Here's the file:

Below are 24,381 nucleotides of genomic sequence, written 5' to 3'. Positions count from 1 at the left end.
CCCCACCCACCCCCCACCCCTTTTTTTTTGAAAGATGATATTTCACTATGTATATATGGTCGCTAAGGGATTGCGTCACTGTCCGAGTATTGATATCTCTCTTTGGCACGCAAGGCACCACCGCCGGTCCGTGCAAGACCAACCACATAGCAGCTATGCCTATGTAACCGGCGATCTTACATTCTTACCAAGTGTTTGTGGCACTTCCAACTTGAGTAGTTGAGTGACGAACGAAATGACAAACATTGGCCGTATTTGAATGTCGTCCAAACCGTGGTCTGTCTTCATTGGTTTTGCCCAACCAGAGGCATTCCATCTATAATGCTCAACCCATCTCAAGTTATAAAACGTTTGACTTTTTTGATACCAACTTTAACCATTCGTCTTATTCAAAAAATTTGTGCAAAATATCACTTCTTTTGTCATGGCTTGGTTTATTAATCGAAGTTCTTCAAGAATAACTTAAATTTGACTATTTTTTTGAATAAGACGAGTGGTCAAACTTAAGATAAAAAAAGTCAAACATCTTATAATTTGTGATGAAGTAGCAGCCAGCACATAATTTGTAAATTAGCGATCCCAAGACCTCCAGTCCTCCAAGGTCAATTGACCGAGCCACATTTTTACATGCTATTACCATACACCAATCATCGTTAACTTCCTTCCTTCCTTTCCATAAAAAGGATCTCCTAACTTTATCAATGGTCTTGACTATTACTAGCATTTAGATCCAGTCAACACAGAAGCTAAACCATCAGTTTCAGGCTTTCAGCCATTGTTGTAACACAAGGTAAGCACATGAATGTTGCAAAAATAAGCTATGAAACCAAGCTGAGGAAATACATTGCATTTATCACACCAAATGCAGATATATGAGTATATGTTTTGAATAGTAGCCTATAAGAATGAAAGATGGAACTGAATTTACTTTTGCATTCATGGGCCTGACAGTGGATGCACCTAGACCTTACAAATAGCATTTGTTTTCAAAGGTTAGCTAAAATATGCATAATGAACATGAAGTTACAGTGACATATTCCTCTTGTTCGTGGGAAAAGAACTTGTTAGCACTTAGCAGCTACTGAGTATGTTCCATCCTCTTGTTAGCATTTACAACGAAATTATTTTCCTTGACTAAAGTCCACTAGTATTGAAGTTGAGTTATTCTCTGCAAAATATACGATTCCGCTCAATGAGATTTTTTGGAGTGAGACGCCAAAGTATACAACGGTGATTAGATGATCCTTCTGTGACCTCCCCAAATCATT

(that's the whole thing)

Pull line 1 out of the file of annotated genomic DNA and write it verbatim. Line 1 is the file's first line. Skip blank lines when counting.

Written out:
Below are 24,381 nucleotides of genomic sequence, written 5' to 3'. Positions count from 1 at the left end.